ACT advice and college summer programs/ extracurricular activities

My son is an 8th grader and did the ACT test last February. His composite score is 30, English is 27, Math is 29, Science is 29 and Reading is 33. His essay is 8/10 = 27. Any suggestions on how to help him improve in the coming years so that he can get a good score as a junior? Also, I heard that there are colleges like Duke who you can submit your ACT scores to and you can then qualify for certain summer programs or extracurricular programs year round. Can anyone share more details related to great programs for people who have a good ACT score? (whether they are related to good colleges or outside of these) How do these programs benefit the student? My child is into Speech and Debate, Reading, Math and Fencing. Any advice is appreciated.

One more clarification, my son is considering being a lawyer or doing something related to STEM. He is just an 8th grader though and things may still change.

Duke (TIP) and Johns Hopkins (CTY) have gifted programs that use SAT and ACT scores to qualify. They offer online courses, but I don’t commend them. They also summer courses on college campuses, which I highly recommend. My D has taken Game Theory and Neuroscience, and will be taking Fast-paced High School Physics (Intro 1st yr Physics course in 3 weeks) to take AP Physics next.

Long term ACT gains come from solid coursework at school. Depending on where he is in math, he may have one more year to learn topics that are on the test (or not - it tops out at Algebra 2). Continued reading, writing, grammar studies, etc., will help on the Reading/Writing side.

I wouldn’t bother doing any actual test prep for a while - maybe 6 months before testing. Scores taken up through 8th grad are deleted, but starting next year they stay on his record, somI’d say no more official testing until Junior year. Khan has good prep material (SAT and ACT are very similar these days), and both organizations publish sample tests, which are good practice.

There are several threads at the top of the forum here with prep suggestions, books, tutoring ideas, etc.

He has a good score as an 8th grader, but it counts for nothing right now, as far as college is concerned. The best prep is for him to learn and grow for a couple more years, at least. He can’t be considered for National Merit without taking the PSAT as a junior. He then needs to follow that with a very high SAT or ACT score. Not that National Merit is a huge deal, but its it literally years too early to even think about test prep. The tests could be redesigned or have important changes by then anyway, so slow down.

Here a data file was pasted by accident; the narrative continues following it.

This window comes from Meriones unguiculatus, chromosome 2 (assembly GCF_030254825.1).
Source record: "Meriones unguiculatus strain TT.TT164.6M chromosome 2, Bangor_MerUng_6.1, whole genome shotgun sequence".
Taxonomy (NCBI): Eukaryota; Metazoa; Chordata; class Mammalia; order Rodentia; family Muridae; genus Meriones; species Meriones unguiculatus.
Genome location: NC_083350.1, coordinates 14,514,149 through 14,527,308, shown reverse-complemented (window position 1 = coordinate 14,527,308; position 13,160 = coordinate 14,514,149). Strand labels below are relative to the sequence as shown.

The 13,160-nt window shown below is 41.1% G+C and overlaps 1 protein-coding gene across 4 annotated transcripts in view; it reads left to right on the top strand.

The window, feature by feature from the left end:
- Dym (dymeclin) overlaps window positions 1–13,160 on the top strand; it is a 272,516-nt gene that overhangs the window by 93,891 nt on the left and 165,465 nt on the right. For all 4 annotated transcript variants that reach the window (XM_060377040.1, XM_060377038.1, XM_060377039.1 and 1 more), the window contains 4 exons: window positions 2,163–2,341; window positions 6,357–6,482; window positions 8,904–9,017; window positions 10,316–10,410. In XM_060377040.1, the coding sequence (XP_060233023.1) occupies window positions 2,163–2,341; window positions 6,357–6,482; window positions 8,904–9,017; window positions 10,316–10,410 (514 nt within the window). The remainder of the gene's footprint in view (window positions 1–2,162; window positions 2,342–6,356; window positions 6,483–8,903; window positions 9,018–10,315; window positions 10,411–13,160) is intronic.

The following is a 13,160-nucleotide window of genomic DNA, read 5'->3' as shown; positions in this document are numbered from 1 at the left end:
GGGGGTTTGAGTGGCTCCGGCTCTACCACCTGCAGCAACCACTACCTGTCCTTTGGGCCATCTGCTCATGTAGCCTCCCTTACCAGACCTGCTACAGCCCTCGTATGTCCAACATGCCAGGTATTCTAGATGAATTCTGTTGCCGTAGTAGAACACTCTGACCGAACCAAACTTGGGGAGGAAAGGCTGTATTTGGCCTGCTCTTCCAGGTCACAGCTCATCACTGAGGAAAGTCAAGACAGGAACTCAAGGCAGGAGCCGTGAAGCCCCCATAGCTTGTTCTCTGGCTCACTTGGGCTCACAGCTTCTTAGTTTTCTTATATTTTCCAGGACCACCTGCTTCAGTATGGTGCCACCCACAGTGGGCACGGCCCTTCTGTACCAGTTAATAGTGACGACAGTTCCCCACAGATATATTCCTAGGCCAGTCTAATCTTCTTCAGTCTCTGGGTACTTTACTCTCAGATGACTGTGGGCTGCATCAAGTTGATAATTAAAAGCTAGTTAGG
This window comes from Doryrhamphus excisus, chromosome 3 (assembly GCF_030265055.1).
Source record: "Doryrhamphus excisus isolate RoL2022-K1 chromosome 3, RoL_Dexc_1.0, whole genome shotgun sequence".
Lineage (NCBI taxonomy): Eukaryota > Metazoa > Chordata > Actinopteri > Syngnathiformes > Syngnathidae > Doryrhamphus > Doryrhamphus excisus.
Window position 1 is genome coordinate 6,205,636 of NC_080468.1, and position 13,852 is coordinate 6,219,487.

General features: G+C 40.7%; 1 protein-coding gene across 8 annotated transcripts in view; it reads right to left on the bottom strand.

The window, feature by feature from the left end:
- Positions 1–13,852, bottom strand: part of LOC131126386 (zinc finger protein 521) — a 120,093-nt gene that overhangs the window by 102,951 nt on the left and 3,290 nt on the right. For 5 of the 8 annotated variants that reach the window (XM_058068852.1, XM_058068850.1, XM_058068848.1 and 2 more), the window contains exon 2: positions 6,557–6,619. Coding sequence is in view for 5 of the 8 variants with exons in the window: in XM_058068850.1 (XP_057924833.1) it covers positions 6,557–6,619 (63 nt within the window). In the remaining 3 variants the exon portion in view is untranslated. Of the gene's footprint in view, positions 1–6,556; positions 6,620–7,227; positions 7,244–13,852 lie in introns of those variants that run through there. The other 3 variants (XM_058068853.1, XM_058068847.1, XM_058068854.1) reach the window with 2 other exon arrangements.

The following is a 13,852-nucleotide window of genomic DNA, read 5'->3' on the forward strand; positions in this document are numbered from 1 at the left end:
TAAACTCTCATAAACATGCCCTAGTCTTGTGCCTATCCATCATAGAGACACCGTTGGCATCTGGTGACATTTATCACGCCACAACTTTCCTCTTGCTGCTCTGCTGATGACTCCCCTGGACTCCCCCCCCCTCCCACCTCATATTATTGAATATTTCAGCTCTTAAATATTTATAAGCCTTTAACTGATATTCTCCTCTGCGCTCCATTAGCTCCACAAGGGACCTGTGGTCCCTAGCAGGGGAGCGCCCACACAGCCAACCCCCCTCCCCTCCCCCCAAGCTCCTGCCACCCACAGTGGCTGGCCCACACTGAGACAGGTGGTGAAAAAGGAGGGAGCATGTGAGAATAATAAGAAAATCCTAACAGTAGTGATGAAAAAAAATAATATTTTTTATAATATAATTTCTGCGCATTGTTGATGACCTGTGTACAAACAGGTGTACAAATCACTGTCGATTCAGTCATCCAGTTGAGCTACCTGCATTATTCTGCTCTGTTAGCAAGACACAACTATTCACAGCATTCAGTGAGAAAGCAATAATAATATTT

By and large, unless a student gets a seriously prestigious award or accomplishes something pretty outstanding as a middle schooler, colleges do not consider anything done before high school. There are a ton of summer activities for a kid to do in the summer, and now is a good time to look. But it’s also important to let your kid be just that. High school is coming soon. Save the stress for now.

At that age my advice to increase the ultimate score is to encourage him to read. The more you read, the easier English, Reading and Science (which is basically reading with charts) will be. If he is that high already at Math then once he gets a couple more classes under his belt he should be in good shape.

Other than that, I wouldn’t think much about this for a few years.

I agree with the suggestion that he continue to read as widely as possible. There is no substitute for reading, reading, and then reading some more.

How did your son take the ACT in 8th Grade? Was he invited? My son was invited by Northwestern.

Way to early to be worrying about an ACT score in 8th grade. If he got a 30 composite as an 8th grader, my guess is that your son will do just fine when the time comes. But be advised, a high ACT (or SAT) score doesn’t mean much if you are gunning for elite schools. All it does is check one of many boxes that need to be checked. I say this as a parent of a kid who got a 36 on the ACT on the first try in October of Junior year.